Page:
St. Louis Federal Reserve president James Bullard told the press on Tuesday that he thinks the U.S. central bank needs to wind down the buying of $80 billion worth of monthly bond purchases. Bullard says he would support tapering starting as early as November, in order to “react to possible upside risks to inflation next year.”
St. Louis Fed President Has Been ‘Advocating Trying to Get Finished With the Taper Process’
On Tuesday, Bitcoin.com News reported on the rising concerns over inflation as the Federal Reserve’s latest Survey of Consumer Expectations (SCE) report explained U.S. households believe inflation will be higher a year from now. It’s been more than 20 months since the U.S. central bank started its massive quantitative easing (QE) programs to combat the disastrous economic consequences of government-ordered lockdowns and supply chain shutdowns.
*BULLARD: CONCERNED THAT INFLATION RISKS ARE TO THE UPSIDE
— zerohedge (@zerohedge) October 4, 2021
The government and Federal Reserve bailed out major businesses and sent stimulus payments directly to American taxpayers as unemployment skyrocketed and people could not pay their bills. The U.S. government also made it so landlords across the nation could not evict tenants because of an enforced eviction moratorium. In addition to all these swirling problems, inflation has reared its ugly head into the wallets of every American citizen.
Currently, the U.S. central bank participates in purchasing $80 billion of bonds and Treasury bills, and $40 billion of mortgage-backed securities (MBS) per month. Meanwhile, on the same day as our report on inflation, St. Louis Federal Reserve president James Bullard discussed inflation and tapering back QE in a recent CNBC interview. “I’d support starting the taper in November,” Bullard remarked in his interview on the show called “Closing Bell.” Bullard further stressed:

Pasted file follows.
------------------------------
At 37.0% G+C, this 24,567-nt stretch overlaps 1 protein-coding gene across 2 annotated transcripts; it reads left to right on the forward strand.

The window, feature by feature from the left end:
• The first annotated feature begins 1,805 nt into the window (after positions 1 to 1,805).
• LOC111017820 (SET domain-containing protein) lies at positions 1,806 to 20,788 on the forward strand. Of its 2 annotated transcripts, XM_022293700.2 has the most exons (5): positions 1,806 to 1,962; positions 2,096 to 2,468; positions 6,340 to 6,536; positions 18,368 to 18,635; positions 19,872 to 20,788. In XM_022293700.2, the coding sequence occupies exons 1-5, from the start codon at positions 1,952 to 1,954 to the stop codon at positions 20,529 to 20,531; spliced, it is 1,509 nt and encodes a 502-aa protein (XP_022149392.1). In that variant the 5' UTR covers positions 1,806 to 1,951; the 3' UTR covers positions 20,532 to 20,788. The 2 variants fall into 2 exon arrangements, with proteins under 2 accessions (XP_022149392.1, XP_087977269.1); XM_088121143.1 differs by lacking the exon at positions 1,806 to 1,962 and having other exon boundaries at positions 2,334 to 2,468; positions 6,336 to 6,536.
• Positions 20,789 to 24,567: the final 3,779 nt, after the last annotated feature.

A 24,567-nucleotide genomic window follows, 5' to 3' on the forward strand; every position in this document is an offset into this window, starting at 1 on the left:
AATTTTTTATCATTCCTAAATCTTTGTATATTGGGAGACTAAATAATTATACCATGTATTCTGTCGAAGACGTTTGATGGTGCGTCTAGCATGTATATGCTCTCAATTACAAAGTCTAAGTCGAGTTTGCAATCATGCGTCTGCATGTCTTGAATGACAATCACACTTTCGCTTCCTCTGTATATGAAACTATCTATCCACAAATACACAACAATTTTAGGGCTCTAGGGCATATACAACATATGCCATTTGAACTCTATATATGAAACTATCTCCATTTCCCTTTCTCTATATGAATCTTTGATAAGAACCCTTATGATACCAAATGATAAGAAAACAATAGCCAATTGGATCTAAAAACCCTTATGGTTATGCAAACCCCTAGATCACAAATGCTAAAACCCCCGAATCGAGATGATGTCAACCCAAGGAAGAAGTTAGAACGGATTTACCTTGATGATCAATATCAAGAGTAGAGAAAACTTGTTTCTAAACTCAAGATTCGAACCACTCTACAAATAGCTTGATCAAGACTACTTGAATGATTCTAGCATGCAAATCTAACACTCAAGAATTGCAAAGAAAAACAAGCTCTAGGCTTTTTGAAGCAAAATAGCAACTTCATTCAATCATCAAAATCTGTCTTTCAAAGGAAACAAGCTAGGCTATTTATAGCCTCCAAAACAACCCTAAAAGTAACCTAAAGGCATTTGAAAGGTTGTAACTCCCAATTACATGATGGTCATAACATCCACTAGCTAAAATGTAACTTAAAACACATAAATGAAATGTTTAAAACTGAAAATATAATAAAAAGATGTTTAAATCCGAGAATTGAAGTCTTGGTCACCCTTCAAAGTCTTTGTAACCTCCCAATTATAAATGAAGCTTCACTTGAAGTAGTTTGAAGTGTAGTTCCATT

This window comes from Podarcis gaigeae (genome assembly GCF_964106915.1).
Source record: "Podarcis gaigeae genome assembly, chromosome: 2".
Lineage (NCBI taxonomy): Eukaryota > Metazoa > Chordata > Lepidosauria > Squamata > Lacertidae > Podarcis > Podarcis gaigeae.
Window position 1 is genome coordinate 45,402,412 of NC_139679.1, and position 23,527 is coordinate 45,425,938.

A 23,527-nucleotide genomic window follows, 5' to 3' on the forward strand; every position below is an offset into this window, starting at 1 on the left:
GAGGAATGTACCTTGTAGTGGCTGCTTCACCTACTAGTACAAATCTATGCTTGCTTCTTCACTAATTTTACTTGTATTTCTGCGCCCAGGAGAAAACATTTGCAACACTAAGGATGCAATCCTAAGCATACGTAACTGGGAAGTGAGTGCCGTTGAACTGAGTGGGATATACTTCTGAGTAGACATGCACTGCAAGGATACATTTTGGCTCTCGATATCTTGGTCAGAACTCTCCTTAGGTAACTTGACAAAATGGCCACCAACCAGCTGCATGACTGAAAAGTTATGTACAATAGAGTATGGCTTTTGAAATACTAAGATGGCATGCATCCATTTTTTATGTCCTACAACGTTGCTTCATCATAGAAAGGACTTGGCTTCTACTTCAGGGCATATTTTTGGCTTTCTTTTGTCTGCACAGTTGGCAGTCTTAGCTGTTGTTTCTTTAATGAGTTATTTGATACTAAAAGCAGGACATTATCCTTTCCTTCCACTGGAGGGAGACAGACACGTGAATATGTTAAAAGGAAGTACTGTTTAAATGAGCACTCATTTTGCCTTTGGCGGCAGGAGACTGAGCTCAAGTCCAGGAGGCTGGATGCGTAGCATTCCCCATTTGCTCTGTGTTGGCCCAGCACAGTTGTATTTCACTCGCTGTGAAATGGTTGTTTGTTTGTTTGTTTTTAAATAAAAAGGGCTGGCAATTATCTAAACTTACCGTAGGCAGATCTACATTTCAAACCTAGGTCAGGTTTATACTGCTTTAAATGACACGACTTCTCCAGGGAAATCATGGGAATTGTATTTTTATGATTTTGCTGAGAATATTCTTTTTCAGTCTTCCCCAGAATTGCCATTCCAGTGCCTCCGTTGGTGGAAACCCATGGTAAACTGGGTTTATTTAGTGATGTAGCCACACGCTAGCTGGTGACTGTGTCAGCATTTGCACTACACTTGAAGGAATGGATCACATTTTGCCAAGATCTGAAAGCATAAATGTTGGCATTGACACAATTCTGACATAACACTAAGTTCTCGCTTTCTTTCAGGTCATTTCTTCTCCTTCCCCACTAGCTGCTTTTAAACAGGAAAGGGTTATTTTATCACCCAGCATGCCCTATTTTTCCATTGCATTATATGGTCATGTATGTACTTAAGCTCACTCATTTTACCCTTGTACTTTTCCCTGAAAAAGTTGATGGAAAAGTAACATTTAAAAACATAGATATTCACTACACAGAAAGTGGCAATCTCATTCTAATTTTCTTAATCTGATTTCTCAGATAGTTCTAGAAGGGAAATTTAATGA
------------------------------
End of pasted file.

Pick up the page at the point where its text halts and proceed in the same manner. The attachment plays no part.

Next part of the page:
I’ve been advocating trying to get finished with the taper process by the end of the first quarter next year because I want to be in a position to react to possible upside risks to inflation next year as we try to move out of this pandemic.
Bullard: ‘I Just Want to Be in a Position in Case We Have to Move Sooner’
Meanwhile, Bullard’s tapering statements follow the inquisition into the stocks owned by Boston Fed President Eric Rosengren, Dallas Fed President Robert Kaplan, and even the chairman Jerome Powell. Bullard can likely deflect from that ethics inquisition spurred by U.S. senator Elizabeth Warren as Reuter’s reporter Howard Schneider says the St. Louis Fed branch president’s holdings are small. “James Bullard’s holdings are modest enough that he handwrites his ethics form,” Schneider writes.
Bank of St. Louis Federal Reserve Pres. Jim Bullard just said #inflation might not fall back to 2% and that we’re going to have more inflation than we’re used to for some time. This admission is a gross understatement. Soon the 1970s stagflation will look like the good old days!
— Peter Schiff (@PeterSchiff) October 4, 2021
As far as tapering is concerned, Bullard faces more hawkish Fed members who may not agree with tapering so soon. The critic Sven Henrich from northmantrader.com isn’t buying all the Fed talk about inflation being “transitory.” “Before you know it, transitory will be replaced with the new normal,” Henrich tweeted on Wednesday.
“The combined assets of the Fed and Blackrock alone equate 82% the size of the entire U.S. economy,” Henrich said a couple of hours later in another tweet. “Add Vanguard with another $7 trillion and you’re looking at 115% of GDP. Fidelity adds another $4 trillion+ for a 134% of GDP total,” Henrich added.
Bullard explained on CNBC’s “Closing Bell” that a commitment doesn’t have to be made just yet but he wants to be prepared. “There’s no reason for us to commit one way or another at this point,” Bullard concluded. “I just want to be in a position in case we have to move sooner than we’re able to do so next year in the spring or summer if we have to do so.”
What do you think about St. Louis Federal Reserve president James Bullard’s statements on tapering back QE? Let us know what you think about this subject in the comments section below.